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Simply Multifamily: SB 91 Update for California Apartment Property Owners

Join us for a discussion between attorney Anthony Marinaccio of Marinaccio Law and Kiran Dhillon, Broker-Associate at KW Commercial regarding SB 91, California's new eviction moratorium law. Topics covered include: the extension of AB 3088's requirements, the new notice requirement under SB 91, and answers to FAQs.


***Following the recording of this interview, the Los Angeles County Board of Supervisors extended the Los Angeles County Eviction Moratorium to June 30, 2021. Click here for more information.




Kiran Dhillon, SIG Commercial (00:01):

Welcome to our series, "Simply Multifamily." My name is Kiran Dhillon, I am a Broker-Associate at Keller Williams Commercial, specializing in multifamily sales. The purpose of this series is to highlight issues that affect owners of multifamily properties via market updates, investment insights, and interviews with trusted professionals. Today we're going to be talking with attorney Anthony Marinaccio of Marinaccio Law regarding SB 91, the updated law on residential eviction moratoriums in California. Welcome back, Anthony. Thank you for being here today.


Anthony Marinaccio, Marinaccio Law (00:36):

Hi Kiran, thank you for having me.


Kiran Dhillon, SIG Commercial (00:39):

Of course. The last time that you were here, we talked about AB 3088, California's statewide eviction moratorium law. For listeners who are not familiar with AB 3088 or who need a quick refresher, can you provide a recap?


Anthony Marinaccio, Marinaccio Law (00:53):

So AB 3088 essentially is the state's way to address COVID rent and tenants who aren't able to pay rent during this time. Essentially, what it did was it created two types of debt, one for rent from March through August of 2020, and the second from September of 2020 to present. Essentially, it requires all landlords, if a tenant does owe money, to use a 15-Day Notice, and included with that 15-Day Notice to Pay Rent or Quit, a Declaration of Financial Hardship. And if a tenant returns that Declaration of Financial Hardship, there are two different time periods: for the rent that's due from March through August of 2020, a tenant returns the Declaration of Financial Hardship and does not owe that rent until, currently, June 30th of 2021. And even if they do not pay, they cannot be evicted. It causes it to be a consumer debt which a landlord would have to sue for. The second time period is September of 2020 to present. For that period, a tenant would owe 25% of the rent on or before June 30th of 2021.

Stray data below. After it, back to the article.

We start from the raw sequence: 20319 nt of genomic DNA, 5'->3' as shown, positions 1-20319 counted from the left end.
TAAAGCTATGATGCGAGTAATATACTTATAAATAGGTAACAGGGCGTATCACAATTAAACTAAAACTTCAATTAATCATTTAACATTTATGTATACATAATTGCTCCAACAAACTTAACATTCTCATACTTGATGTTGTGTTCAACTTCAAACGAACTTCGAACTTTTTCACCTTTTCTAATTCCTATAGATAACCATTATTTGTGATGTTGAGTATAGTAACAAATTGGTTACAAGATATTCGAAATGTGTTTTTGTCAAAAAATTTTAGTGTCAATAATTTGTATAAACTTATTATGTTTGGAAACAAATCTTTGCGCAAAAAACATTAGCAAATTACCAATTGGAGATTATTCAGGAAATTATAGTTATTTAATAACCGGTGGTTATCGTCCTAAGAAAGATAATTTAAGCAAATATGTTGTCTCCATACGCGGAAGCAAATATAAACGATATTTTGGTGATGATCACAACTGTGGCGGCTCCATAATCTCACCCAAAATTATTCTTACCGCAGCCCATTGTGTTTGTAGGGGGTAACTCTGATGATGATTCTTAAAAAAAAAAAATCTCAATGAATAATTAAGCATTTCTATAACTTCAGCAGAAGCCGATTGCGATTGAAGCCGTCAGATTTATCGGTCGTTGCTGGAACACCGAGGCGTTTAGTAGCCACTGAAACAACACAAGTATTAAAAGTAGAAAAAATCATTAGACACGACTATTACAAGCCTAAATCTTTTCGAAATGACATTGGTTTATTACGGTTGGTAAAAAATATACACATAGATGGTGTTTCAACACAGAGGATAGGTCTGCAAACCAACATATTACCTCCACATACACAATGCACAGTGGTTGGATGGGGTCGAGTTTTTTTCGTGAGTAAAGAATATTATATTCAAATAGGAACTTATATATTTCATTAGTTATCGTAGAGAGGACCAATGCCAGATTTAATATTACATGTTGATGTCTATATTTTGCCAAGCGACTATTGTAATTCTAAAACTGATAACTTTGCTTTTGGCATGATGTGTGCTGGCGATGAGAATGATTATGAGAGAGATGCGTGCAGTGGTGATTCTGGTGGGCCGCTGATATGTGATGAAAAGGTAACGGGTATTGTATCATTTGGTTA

Kiran Dhillon, SIG Commercial (02:18):

Got it. And AB 3088 expired on January 31st of this year, right?


Anthony Marinaccio, Marinaccio Law (02:26):

Correct.


Kiran Dhillon, SIG Commercial (02:26):

So now we have a new law commonly referred to as SB 91. How does the SB 91 affect AB 3088?


Anthony Marinaccio, Marinaccio Law (02:34):

Well, I've kind of incorporated AB 3088 when I was discussing it first, so SB 91 essentially continued it, extended all the protections through June 30, 2021. If it had expired on January 30th [31st], we could have seen the small claims lawsuits starting in March and we would have also seen evictions starting in February for rent that was due between September and January. However, now all tenants get some reprieve, meaning that they would owe 25% of the rent from September through June on or before June 30th in order to avoid eviction. And it's important to note that that doesn't mean that the 75% is waived, but the landlord will then have to sue the tenant for the 75% balance.